The event included participation of Miltiadis Varvitsiotis, Alternate Minister of Foreign Affairs of Greece and Chair of the Committee of Ministers of the Council of Europe; Amani Ballour, a paediatrician from Syria and 2020 Laureate of the Raoul Wallenberg Prize of the Council of Europe; Ambassador Drahoslav Štefánek, Special Representative of the Secretary General on Migration and Refugees at the Council of Europe; Valiant Richey, OSCE Special Representative and Co-ordinator for Combating Trafficking in Human Beings; Stephan Mayer, Parliamentary State Secretary, Federal Ministry of the Interior of Germany; and Isabel Santos, Member of the European Parliament from Portugal, among others.

In discussions, participants focused on issues such as humanitarian aid and relocations to safe homes for unaccompanied child refugees and concerted action against human trafficking and migrant smuggling.

OSCE Special Representative Richey stressed the importance of prosecuting traffickers, noting that 7,000 potential victims have been identified in the United Kingdom, with only 42 convictions. Calling this gap is unacceptable, he urged support for stepped-up prosecutions to ensure that the rule of law is upheld.

Speakers also underlined that relocations must be done after an assessment of the best interests of the child has been carried out. They emphasized the importance of following up on children after relocation and the need to ensure an effective guardianship system, urging host countries to re-evaluate their reception models and to ensure strong co-ordination between national authorities and civil society organizations.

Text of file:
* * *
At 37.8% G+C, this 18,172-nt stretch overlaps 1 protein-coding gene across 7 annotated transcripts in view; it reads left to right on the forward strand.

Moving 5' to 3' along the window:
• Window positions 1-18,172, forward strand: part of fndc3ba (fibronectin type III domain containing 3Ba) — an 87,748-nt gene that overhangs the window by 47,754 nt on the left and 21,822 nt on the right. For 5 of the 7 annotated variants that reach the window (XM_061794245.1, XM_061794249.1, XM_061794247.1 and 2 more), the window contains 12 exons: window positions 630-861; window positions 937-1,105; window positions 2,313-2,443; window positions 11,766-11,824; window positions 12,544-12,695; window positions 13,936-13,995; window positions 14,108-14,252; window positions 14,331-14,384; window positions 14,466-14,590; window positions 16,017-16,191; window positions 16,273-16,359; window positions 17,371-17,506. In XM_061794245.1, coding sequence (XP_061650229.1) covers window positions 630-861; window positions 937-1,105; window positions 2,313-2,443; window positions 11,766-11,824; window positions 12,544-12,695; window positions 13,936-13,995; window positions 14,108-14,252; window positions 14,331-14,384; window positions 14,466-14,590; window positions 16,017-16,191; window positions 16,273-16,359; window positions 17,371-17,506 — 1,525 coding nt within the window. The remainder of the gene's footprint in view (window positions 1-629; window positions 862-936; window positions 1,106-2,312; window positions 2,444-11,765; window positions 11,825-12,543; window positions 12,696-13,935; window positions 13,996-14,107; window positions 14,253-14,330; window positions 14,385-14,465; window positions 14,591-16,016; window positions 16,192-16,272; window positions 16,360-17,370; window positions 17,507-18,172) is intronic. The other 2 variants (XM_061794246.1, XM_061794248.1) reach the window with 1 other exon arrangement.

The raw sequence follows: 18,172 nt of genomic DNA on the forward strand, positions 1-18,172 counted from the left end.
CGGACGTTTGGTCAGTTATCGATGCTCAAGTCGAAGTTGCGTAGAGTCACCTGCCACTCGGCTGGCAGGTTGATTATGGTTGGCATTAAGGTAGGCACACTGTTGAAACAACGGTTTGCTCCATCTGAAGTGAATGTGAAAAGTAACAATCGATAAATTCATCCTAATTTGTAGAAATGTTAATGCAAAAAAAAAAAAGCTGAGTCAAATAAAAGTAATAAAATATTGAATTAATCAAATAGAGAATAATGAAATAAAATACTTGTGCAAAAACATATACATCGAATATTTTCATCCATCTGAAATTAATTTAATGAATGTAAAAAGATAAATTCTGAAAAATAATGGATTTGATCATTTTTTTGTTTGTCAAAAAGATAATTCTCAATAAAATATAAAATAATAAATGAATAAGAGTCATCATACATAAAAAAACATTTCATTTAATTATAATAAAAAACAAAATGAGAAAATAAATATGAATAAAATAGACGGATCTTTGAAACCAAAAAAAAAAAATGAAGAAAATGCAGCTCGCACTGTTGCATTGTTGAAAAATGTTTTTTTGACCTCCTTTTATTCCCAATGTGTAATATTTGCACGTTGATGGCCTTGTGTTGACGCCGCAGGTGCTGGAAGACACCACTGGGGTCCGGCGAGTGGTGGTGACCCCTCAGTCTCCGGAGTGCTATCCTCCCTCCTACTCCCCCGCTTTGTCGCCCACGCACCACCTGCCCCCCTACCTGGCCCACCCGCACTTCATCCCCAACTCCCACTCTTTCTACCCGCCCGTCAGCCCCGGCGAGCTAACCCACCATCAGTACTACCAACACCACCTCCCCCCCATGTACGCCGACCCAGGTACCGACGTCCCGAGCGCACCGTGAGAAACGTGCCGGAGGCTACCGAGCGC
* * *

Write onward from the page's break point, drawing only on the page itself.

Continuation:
For more information on the OSCE PA’s work on migration, please click here.


The OSCE Parliamentary Assembly is comprised of 323 parliamentarians from 57 countries spanning Europe, Central Asia and North America. The Assembly provides a forum for parliamentary diplomacy, monitors elections, and strengthens international co-operation to uphold commitments on political, security, economic, environmental and human rights issues.

Originally posted on OSCE PA website here.